Sweeney still haunted by the one that got away against the Dubs in 2009
Eight long years, now, since Kildare graced the Leinster senior football final stage. More than enough time, you'd imagine, to dull the pain of that 'what if?' defeat … but then you obviously haven't talked to Ronan Sweeney.
"Lots of memories," the Lilywhite selector admits, harking back to that gripping 2009 decider that ended in a 2-15 to 0-18 victory for Dublin.
"I'd often think back on it quite a bit because I think it was one that we really should have won."
Sweeney has experienced the best of Leinster final times against the Dubs - and the worst.
He was a young colt setting out in his career when they stormed from six down at the break to win the 2000 SFC decider in a five-point canter.
True, he was subbed at the interval, just ahead of the 90-second, two-goal salvo that turned this crazy replay on its head … but Kildare had bagged their second provincial title in three seasons and the future looked bright for the Moorefield youngster.
Cue a 17-year famine …
It's not as if Kildare didn't have their chances: they lost narrowly to the Dubs (in '02) and Laois (in '03) but Sweeney still views '09 as the one that got away.
By then, he was a veteran stalwart of Kieran McGeeney's team. And when Ger Brennan saw red midway through the first half, opportunity knocked.
"It was 15 against 14 for a large portion and we couldn't see it over the line," Sweeney laments.
"We had key moments in the game that went against us - whether it was poor execution or decision-making, it cost us. Obviously Dublin were a lot more experienced at the time in terms of seeing out games. Still, it hurts, '09, because that was one that we should have won."
As to why they didn't, he concludes: "We just didn't use our extra man correctly. It wasn't that we caved or anything. (We had) some really narrow misses; clipped the top of the post twice at really important stages.
"We didn't really go at them. So it wasn't a psychological thing, it was just poor play from us really, poor execution. That's the killer … if you could go back and do it again, you'd do it completely differently."
There have been tough days since then, Kildare's 'back door' prowess under McGeeney eventually waning, to be followed by years of traumatic transition that included two Dublin-inflicted routs, in 2013 and '15.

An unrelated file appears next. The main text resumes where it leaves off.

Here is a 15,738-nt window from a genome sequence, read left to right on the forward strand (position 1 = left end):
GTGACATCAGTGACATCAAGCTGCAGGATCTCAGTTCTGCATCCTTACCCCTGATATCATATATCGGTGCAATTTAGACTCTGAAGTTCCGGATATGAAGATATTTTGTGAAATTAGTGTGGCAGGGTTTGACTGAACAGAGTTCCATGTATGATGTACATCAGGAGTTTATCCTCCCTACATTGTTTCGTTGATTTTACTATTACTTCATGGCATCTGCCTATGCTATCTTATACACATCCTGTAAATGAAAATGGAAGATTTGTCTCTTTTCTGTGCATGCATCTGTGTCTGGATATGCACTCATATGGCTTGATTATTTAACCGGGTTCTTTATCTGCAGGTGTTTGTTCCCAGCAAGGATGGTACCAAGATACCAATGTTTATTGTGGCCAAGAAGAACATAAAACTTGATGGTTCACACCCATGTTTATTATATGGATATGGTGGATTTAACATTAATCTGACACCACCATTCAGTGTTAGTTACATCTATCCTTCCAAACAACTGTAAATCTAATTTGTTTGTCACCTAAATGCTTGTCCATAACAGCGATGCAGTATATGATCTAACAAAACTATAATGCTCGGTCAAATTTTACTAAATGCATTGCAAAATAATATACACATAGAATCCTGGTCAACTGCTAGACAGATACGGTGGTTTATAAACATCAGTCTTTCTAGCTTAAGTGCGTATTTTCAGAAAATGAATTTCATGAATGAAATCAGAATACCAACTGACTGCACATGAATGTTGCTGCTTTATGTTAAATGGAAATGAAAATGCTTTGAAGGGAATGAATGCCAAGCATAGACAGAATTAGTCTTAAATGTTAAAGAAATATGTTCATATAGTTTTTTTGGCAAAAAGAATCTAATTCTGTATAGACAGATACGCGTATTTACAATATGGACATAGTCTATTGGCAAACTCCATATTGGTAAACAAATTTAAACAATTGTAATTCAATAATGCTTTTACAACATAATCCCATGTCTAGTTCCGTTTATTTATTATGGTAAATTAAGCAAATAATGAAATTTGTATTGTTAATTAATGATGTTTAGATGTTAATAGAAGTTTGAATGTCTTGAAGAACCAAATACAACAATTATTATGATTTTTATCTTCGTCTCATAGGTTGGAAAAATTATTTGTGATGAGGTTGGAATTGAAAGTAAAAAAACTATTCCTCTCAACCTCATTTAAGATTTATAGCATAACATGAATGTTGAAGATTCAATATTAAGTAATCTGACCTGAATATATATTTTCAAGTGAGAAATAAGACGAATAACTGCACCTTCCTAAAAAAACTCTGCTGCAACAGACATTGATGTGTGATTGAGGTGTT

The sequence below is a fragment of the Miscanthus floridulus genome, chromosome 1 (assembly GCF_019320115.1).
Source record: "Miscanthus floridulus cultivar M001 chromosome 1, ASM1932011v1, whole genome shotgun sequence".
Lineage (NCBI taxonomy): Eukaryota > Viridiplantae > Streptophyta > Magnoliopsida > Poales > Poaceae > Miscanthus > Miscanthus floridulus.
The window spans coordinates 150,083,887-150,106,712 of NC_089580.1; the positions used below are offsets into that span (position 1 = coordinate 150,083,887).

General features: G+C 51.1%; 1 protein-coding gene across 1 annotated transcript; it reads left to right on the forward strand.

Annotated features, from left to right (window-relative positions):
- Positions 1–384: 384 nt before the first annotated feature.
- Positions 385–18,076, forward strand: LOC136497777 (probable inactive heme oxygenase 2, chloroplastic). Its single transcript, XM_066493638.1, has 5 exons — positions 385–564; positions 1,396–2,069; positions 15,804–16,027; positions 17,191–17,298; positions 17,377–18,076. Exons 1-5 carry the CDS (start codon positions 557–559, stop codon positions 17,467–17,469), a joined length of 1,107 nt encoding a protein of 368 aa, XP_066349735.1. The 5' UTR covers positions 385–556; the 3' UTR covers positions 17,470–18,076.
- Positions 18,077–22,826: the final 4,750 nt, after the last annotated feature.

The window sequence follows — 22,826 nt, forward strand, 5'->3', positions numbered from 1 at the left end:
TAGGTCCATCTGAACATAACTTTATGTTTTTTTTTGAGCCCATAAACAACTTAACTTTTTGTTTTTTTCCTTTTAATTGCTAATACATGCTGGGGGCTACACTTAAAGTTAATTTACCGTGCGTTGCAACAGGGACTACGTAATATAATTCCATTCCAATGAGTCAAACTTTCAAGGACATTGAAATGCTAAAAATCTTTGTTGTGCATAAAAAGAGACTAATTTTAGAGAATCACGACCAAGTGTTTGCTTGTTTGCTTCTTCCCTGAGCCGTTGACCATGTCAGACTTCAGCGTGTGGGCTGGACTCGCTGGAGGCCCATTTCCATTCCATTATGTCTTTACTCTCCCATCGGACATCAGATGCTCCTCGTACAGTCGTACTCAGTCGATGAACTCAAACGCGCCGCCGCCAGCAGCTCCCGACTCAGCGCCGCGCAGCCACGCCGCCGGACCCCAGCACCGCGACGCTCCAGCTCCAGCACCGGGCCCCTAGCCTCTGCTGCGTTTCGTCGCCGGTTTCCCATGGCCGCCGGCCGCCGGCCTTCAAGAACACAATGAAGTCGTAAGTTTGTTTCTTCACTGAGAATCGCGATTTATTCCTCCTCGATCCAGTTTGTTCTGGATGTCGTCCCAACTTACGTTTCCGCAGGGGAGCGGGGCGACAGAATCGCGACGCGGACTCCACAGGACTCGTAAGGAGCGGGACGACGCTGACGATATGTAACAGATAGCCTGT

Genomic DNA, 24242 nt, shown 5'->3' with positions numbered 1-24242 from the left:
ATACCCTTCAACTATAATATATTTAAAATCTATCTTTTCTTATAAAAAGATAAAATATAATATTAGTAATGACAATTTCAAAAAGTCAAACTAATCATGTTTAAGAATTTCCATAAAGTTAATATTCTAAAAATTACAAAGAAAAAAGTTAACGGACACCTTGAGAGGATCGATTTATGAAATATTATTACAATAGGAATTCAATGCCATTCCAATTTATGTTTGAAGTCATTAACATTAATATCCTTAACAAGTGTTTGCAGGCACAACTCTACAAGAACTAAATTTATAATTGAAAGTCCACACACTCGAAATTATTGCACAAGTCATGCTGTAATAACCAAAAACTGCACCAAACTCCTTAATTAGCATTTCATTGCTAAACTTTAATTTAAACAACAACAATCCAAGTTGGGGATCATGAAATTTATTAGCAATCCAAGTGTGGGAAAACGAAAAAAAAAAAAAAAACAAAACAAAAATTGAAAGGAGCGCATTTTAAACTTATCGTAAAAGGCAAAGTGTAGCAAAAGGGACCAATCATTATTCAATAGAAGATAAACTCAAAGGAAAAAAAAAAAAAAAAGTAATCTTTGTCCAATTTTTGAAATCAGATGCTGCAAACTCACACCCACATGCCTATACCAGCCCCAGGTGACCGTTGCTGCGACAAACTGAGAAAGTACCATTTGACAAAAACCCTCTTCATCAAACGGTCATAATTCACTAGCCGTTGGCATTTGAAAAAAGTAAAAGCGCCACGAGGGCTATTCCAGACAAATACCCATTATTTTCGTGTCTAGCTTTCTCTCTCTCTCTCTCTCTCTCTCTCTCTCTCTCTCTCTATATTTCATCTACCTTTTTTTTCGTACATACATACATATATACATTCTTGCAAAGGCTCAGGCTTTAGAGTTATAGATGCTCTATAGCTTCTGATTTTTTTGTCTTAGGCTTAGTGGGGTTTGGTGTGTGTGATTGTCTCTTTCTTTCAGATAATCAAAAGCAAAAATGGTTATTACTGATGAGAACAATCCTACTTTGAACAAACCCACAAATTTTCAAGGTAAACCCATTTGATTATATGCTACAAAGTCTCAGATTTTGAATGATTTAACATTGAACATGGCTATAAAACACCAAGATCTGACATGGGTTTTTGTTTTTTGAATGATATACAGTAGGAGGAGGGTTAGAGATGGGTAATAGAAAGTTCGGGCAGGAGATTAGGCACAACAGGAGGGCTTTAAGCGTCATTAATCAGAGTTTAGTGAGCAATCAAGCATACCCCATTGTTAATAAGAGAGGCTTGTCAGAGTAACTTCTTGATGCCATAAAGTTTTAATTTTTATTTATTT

"Everyone is glad to be back in the final," says Sweeney, who is quick to clarify that there is "probably a bit more realism" than was the case in 2009.
"Back then we had probably gone from being - in '07 and '08 - nowhere, and then in '09 we were in a final and everyone expected us to be competing for All-Irelands. That wasn't the case, we weren't at that level.
"But I think now everybody has a sense of realism about where we're at. I think Dublin being so strong makes that easier."
This is Sweeney's first year as part of Cian O'Neill's management team, having previously earned his spurs as a coach and selector with fellow Lilywhite Niall Carew in Waterford and Sligo.
Back in November, he spoke of how the Kidare supporters had "detached" from the county team. He is now happy to report a reconnection - fuelled by top-flight promotion and early-summer triumphs over Laois and Meath.
"It's taken a while because there was a big disconnect there over the last few," he explains.
"To get the fans back on board, obviously the first thing you had to do was start to win some games, but also we had to play an attractive way and to get scoring - and we've been doing that.
"We're averaging 20, 21 points a game. I think gradually the supporters are coming back and I just hope they come out in Croke Park and support us."
He sensed the bond was back during Kildare's penultimate regulation league game at home to Clare.
"The crowd really drove us on because we were letting it slip away from us and it was a game we had to win. We came from behind to kick the last three or four points, I think. There was a huge atmosphere there," Sweeney recalls.
"That was the day we got promotion and the kids were out on the pitch. It's only when you get away from it, when you're not playing any more, that you really appreciate that sort of stuff."
But one last word of warning: during his time in Sligo, they reached the 2015 Connacht final only to face another heavyweight - and ship a 26-point hammering.
"Maybe we felt - and I'm talking about management - that because we'd beaten Roscommon in a semi-final, and Roscommon were a (just promoted) Division 1 team, all of a sudden we were nearly at the same level as Mayo," he recounts.
"But we weren't. And we were found out fairly quickly. But I think there's a good sense of realism in the county and within the management set-up about where we're at and where Dublin are at."